Now, I know that on the surface it appears that I'm posting this because of its connection to the Irish Rose. And that's a good theory, and a reasonable connection. And it holds, but then, if that was solely the case I'd probably instead post the song, "My Wild Irish Rose." In fact, I'm posting it because today, St. Patrick's Day, is the birthday of my grandmother -- and her name was Rose.
Family history dating back to 1895 being what it is, when my Grandma Rose was born, there's an uncertainty if there was any St. Patrick's Day connection to my grandmother being named Rose because of the day. The general assumption (other than from my grandmother) is "no," but that's not a sure thing. However, what is sure is that my grandmother absolutely loved being born on St. Patrick's Day, and the connection that her name was Rose. So, that's good enough for me.
By the way, there's another interesting thing about this song -- who wrote it. It's a lovely, sweet number, and not remotely the kind of song we associate with the loud, boisterous work of its composer-lyricist -- best known for "You're a Grand Old Flag," "I'm a Yankee Doodle Dandy" and "Give My Regards to Broadway." That would, of course, be George M. Cohan.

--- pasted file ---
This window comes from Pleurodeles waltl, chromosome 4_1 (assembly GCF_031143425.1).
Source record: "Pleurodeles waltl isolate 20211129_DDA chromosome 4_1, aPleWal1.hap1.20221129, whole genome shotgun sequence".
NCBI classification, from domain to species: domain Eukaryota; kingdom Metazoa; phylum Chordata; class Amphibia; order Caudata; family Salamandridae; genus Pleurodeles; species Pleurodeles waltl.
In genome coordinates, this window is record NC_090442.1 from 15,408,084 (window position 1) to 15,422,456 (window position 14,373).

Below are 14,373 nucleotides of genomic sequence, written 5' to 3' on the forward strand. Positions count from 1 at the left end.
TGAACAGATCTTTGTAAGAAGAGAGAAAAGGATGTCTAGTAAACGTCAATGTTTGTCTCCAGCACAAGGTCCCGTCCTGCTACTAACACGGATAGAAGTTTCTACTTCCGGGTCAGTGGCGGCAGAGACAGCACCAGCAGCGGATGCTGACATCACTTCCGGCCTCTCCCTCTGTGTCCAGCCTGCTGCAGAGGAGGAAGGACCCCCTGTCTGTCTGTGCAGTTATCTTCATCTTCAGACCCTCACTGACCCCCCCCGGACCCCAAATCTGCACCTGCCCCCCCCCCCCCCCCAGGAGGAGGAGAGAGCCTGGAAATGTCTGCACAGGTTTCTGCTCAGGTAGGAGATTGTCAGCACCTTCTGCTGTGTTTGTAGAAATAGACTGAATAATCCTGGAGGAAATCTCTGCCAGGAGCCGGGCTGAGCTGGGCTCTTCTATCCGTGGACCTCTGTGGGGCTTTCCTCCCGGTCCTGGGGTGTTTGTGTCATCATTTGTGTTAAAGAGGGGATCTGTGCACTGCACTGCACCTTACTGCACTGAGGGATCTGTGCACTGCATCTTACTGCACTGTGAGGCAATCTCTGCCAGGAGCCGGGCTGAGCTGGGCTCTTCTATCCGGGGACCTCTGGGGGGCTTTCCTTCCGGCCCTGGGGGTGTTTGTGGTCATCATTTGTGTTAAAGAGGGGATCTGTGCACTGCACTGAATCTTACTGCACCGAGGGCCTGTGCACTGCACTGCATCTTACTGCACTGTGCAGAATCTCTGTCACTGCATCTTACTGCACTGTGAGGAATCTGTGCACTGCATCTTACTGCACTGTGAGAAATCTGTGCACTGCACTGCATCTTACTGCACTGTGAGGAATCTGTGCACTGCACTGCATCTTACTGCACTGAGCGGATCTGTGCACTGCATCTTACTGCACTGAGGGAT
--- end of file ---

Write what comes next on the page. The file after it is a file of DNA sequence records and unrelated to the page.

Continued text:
And here's a bonus video -- the song performed in the Broadway show George M! which is based on the life of George M. Cohan. It's part of a three-song medley, and comes around at the end.
(Note: despite what the person posting this below writes, that is not Bernadette Peters in the first song of the medley. She was indeed in the show, as Cohan's younger sister Josie, but this first singer is Jill O'Hara, whose character Agnes Nolan becomes Cohan's second wife. Just to throw in a tidbit of Broadway history, only a few months later, Jill O'Hara -- a fine name on St. Patrick's Day -- graduated from this small role to starring in the musical Promises, Promises, and with co-star Jerry Orbach introduced the hit song, "What Do You Get When You Fall in Love?")